Analyzing students’ writing in a Jamaican Creole-speaking context: An ecological and systemic functional approach

Shondel Nero, Lillian Stevens

Research output: Contribution to journalArticlepeer-review


This article examines the language and literacy practices of Creole English-speaking children in Jamaica. Situating the study within an ecological framework, we use a systemic functional linguistic (SFL) approach to analyze students’ writing in two Jamaican schools. Data collection included interviews with teachers, classroom observations, instructional materials, and focal students’ writing samples. Data analyses revealed vastly different language ecologies between the schools owing to sharp socioeconomic stratification, the structural organization of schools, and the pervasiveness of standard language ideology, which stigmatizes Jamaican Creole (JC) and privileges Standard Jamaican English (SJE) in schools. Functional analysis of students’ writing showed that the nature of the writing tasks at the schools created different affordances for exploiting lexico-grammatical choices for meaning making – enhancing them in the case of one school but severely restricting them in the case of another – perpetuating the academic disadvantage for JC speakers. Recommendations for structural and attitudinal changes through teacher training and implementation of approaches that engage students’ bidialectal competence for learning are made as important first steps towards addressing educational inequities in Jamaican schools.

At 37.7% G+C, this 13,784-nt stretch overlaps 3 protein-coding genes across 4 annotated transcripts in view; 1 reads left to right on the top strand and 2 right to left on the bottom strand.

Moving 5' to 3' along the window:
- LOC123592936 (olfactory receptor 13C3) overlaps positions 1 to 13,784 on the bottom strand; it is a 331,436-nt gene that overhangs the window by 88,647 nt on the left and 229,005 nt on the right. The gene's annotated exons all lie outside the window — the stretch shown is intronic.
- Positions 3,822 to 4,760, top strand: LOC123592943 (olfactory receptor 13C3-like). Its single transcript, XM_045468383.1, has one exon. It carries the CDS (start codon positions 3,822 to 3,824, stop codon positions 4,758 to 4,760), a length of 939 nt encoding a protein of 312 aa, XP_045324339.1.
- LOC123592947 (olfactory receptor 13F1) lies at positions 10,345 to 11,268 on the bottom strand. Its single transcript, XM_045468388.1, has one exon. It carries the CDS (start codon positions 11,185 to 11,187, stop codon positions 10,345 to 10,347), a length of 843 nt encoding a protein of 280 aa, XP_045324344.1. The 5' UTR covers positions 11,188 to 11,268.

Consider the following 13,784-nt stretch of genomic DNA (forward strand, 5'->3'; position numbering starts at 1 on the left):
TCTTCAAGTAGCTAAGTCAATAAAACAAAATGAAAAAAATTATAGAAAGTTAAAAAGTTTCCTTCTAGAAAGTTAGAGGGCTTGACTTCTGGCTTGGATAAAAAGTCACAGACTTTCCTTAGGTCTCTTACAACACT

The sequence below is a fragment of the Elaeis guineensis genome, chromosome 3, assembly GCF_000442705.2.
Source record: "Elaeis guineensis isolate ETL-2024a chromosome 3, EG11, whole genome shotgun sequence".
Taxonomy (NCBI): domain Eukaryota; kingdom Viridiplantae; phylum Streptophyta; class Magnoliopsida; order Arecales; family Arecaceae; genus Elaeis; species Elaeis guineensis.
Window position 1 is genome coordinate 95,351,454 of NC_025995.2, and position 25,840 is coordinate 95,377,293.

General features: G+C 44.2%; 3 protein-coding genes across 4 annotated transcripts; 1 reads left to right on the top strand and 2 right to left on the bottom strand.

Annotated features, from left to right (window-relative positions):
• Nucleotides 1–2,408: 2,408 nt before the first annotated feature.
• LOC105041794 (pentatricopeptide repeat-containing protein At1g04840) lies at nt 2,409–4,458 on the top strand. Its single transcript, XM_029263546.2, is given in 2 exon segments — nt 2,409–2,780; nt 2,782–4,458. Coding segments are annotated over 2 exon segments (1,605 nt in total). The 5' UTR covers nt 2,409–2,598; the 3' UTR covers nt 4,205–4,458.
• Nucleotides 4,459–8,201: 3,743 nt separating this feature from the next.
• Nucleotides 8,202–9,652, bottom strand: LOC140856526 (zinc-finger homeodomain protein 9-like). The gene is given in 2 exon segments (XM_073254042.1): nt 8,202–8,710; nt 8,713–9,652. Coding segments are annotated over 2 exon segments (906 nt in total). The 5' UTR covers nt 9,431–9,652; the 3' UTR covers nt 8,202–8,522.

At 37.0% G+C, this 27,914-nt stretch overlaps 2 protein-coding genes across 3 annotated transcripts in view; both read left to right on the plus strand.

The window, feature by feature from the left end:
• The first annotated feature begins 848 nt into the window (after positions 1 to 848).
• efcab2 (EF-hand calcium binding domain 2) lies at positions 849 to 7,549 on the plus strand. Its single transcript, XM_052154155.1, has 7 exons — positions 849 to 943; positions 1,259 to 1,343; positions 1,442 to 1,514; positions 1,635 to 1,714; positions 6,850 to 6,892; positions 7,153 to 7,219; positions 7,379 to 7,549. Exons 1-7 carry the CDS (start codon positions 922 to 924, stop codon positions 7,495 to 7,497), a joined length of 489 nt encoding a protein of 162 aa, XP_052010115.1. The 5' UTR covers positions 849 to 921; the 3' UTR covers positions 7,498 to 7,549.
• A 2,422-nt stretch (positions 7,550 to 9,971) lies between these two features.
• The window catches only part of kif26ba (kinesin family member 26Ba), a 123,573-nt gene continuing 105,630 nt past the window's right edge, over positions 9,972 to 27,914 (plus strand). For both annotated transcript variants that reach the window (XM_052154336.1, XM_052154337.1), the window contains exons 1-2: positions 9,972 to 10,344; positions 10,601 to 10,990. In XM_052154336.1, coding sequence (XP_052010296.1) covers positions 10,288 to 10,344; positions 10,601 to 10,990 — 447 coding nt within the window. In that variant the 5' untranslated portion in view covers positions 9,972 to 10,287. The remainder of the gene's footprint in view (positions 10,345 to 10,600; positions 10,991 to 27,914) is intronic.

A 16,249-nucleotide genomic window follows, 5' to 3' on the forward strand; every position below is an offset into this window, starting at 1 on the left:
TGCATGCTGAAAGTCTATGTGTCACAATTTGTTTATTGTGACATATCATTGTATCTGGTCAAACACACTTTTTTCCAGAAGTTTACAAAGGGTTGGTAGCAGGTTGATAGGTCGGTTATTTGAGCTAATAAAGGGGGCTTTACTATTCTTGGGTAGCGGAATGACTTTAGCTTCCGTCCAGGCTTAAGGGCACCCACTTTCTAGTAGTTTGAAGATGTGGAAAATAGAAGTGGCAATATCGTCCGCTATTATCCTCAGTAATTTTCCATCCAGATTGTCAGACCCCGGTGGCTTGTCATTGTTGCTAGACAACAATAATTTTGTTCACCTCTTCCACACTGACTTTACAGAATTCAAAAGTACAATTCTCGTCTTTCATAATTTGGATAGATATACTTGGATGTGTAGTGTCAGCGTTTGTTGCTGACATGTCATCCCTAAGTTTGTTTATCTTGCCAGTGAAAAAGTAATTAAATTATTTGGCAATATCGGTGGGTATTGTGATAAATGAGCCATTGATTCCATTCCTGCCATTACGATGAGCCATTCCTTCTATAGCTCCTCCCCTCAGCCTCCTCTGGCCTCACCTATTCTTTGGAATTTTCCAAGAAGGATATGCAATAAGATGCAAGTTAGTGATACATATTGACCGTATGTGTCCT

Original languageEnglish (US)
Pages (from-to)13-24
Number of pages12
JournalLinguistics and Education
StatePublished - Feb 2018


  • Academic writing
  • Creole English
  • Functional approach
  • Jamaica
  • Language ecologies
  • Social stratification
  • Standard language ideology

ASJC Scopus subject areas

  • Language and Linguistics
  • Education
  • Linguistics and Language


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